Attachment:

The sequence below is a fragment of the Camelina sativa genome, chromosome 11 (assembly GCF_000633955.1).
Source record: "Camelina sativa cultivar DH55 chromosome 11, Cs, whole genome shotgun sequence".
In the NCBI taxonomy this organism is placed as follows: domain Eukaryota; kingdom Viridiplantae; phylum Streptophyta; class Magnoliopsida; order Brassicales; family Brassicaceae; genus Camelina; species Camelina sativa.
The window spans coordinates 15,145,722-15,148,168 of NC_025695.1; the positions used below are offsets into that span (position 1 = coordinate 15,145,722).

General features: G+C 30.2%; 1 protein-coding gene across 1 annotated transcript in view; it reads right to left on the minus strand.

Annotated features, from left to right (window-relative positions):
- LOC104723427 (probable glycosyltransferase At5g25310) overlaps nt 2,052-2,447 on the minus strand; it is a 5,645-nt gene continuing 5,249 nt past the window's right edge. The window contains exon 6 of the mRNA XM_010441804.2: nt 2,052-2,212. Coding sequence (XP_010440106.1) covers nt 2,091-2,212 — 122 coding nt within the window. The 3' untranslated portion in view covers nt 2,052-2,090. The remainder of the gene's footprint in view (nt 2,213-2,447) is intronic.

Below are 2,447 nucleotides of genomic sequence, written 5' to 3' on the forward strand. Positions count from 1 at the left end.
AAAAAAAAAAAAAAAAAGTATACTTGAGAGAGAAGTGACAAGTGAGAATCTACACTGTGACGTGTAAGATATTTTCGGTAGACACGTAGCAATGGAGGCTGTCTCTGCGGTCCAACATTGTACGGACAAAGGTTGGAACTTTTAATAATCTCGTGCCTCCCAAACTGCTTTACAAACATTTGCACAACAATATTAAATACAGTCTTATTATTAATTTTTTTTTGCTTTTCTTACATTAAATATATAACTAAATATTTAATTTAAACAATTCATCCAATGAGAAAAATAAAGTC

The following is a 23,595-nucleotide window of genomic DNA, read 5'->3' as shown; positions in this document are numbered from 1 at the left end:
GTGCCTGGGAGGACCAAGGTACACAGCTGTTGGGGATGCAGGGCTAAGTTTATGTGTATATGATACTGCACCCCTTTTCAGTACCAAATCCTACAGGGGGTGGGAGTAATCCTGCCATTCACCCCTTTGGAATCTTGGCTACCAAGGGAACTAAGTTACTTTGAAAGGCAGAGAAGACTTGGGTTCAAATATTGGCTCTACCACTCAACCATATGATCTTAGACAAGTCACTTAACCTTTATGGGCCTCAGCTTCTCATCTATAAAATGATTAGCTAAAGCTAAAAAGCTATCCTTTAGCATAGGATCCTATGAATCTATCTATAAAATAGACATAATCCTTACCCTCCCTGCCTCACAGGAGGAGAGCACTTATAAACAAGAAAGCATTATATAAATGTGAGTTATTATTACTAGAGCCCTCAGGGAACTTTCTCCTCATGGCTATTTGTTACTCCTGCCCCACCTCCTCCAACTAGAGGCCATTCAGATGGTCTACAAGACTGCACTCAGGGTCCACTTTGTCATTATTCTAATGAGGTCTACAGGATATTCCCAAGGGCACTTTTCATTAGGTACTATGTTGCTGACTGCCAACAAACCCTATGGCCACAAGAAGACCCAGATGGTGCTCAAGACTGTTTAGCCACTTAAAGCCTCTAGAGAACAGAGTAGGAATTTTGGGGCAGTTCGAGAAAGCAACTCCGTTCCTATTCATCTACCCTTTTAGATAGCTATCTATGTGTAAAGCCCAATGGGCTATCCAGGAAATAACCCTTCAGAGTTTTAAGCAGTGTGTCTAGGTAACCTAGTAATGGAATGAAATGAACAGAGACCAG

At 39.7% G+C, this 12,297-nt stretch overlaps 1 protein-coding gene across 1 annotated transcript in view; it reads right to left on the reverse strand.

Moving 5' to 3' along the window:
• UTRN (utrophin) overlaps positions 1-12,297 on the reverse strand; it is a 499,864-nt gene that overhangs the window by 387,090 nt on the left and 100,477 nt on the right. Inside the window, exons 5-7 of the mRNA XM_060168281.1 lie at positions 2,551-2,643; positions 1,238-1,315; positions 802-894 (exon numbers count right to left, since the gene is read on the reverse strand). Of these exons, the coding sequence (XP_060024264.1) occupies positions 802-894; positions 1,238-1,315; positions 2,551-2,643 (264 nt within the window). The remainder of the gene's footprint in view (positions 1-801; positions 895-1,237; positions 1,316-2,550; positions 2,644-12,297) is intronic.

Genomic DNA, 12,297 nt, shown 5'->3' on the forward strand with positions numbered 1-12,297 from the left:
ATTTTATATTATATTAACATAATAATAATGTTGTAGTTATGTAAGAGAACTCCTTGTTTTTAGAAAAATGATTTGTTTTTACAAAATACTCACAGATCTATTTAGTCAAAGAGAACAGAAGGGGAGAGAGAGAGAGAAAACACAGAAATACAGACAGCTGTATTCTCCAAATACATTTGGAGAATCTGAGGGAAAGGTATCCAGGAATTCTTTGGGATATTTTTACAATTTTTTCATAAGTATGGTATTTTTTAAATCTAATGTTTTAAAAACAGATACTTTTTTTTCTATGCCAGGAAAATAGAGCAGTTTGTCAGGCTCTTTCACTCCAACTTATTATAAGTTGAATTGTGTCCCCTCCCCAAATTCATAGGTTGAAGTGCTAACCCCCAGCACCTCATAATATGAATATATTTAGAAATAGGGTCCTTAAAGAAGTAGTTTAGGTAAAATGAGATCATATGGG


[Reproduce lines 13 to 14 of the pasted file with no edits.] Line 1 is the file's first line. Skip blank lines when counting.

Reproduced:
Moving 5' to 3' along the window:
• UTRN (utrophin) overlaps positions 1-12,297 on the reverse strand; it is a 499,864-nt gene that overhangs the window by 387,090 nt on the left and 100,477 nt on the right. Inside the window, exons 5-7 of the mRNA XM_060168281.1 lie at positions 2,551-2,643; positions 1,238-1,315; positions 802-894 (exon numbers count right to left, since the gene is read on the reverse strand). Of these exons, the coding sequence (XP_060024264.1) occupies positions 802-894; positions 1,238-1,315; positions 2,551-2,643 (264 nt within the window). The remainder of the gene's footprint in view (positions 1-801; positions 895-1,237; positions 1,316-2,550; positions 2,644-12,297) is intronic.